Let’s run the tests:

$ vendor/bin/phpunit
PHPUnit 5.5.4 by Sebastian Bergmann and contributors.
FF. 3 / 3 (100%)
Time: 328 ms, Memory: 14.00MB
There were 2 failures:
1) AuthTest::testAuth
Expected status code 200, got 404.
Failed asserting that 404 matches expected 200.
/home/matthew/Projects/mynewanimalfriend-backend/vendor/laravel/framework/src/Illuminate/Foundation/Testing/Concerns/MakesHttpRequests.php:648
/home/matthew/Projects/mynewanimalfriend-backend/tests/AuthTest.php:29
2) AuthTest::testAuthFailure
Expected status code 401, got 404.
Failed asserting that 404 matches expected 401.
/home/matthew/Projects/mynewanimalfriend-backend/vendor/laravel/framework/src/Illuminate/Foundation/Testing/Concerns/MakesHttpRequests.php:648
/home/matthew/Projects/mynewanimalfriend-backend/tests/AuthTest.php:49
FAILURES!
Tests: 3, Assertions: 5, Failures: 2.

With a failing test in place, we can implement login. First let’s create our controller at app/Http/Controllers/AuthenticateController.php:

<?php
namespace AnimalFriend\Http\Controllers;
use Illuminate\Http\Request;
use AnimalFriend\Http\Requests;
use AnimalFriend\Http\Controllers\Controller;
use JWTAuth;
use Tymon\JWTAuth\Exceptions\JWTException;
use AnimalFriend\User;
use Hash;
class AuthenticateController extends Controller
{
private $user;
public function __construct(User $user) {
$this->user = $user;
}
public function authenticate(Request $request)
{
// Get credentials
$credentials = $request->only('email', 'password');
// Get user
$user = $this->user->where('email', $credentials['email'])->first();
try {
// attempt to verify the credentials and create a token for the user
if (! $token = JWTAuth::attempt($credentials)) {
return response()->json(['error' => 'invalid_credentials'], 401);
}
} catch (JWTException $e) {
// something went wrong whilst attempting to encode the token
return response()->json(['error' => 'could_not_create_token'], 500);
}
// all good so return the token
return response()->json(compact('token'));
}
}

And we need to set up the route in routes/api.php:

<?php
use Illuminate\Http\Request;
/*
|--------------------------------------------------------------------------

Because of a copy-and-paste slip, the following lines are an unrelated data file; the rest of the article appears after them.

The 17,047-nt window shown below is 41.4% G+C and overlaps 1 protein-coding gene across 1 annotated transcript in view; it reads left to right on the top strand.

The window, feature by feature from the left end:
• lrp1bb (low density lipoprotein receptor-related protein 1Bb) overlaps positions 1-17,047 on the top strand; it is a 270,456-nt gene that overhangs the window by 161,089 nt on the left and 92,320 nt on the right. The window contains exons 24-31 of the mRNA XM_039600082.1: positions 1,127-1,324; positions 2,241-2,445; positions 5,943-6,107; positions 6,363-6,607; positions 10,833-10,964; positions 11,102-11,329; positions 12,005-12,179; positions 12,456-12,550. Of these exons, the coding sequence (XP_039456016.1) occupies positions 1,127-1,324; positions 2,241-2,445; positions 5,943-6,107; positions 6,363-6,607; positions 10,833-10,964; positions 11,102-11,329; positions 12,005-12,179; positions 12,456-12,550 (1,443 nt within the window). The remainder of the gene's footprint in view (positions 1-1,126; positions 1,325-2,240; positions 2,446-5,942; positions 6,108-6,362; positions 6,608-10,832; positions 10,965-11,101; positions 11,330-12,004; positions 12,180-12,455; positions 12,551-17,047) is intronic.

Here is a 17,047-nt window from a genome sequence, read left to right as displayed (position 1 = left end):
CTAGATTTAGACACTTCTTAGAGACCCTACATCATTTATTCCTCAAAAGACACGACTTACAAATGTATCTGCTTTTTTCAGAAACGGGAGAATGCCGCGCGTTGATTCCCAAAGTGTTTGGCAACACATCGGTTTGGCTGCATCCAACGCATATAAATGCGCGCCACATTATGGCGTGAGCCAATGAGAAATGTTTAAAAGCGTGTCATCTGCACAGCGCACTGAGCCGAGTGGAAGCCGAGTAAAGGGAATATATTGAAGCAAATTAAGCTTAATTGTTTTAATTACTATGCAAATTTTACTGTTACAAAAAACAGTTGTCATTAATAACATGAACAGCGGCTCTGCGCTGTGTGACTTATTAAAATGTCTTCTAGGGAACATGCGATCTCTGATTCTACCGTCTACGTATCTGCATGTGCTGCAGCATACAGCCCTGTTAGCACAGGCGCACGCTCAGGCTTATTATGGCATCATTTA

| API Routes
|--------------------------------------------------------------------------
|
| Here is where you can register API routes for your application. These
| routes are loaded by the RouteServiceProvider within a group which
| is assigned the "api" middleware group. Enjoy building your API!
|
*/
Route::post('authenticate', 'AuthenticateController@authenticate');

Note that because it’s an API route, it’s automatically prefixed with api/ without us having to do anything.

Now if we run our tests, they should pass:

$ vendor/bin/phpunit
PHPUnit 5.5.4 by Sebastian Bergmann and contributors.
... 3 / 3 (100%)
Time: 402 ms, Memory: 14.00MB
OK (3 tests, 6 assertions)

Now we can obtain a JSON Web Token to authenticate users with. To start with we’ll only support existing users, but later we’ll add a method to sign up. However, we need at least one user to test with, so we’ll create a seeder for that at database/seeds/UserTableSeeder.php:

<?php
use Illuminate\Database\Seeder;
use Carbon\Carbon;
class UserTableSeeder extends Seeder
{
/**
* Run the database seeds.
*
* @return void
*/
public function run()
{
// Add user
DB::table('users')->insert([
'name' => 'bobsmith',
'email' => 'bob@example.com',
'created_at' => Carbon::now(),
'updated_at' => Carbon::now(),
'password' => Hash::make("password")
]);
}
}

You can run php artisan make:seeder UserTableSeeder to generate the file, or just paste it in. You also need to amend database/seeds/DatabaseSeeder.php as follows: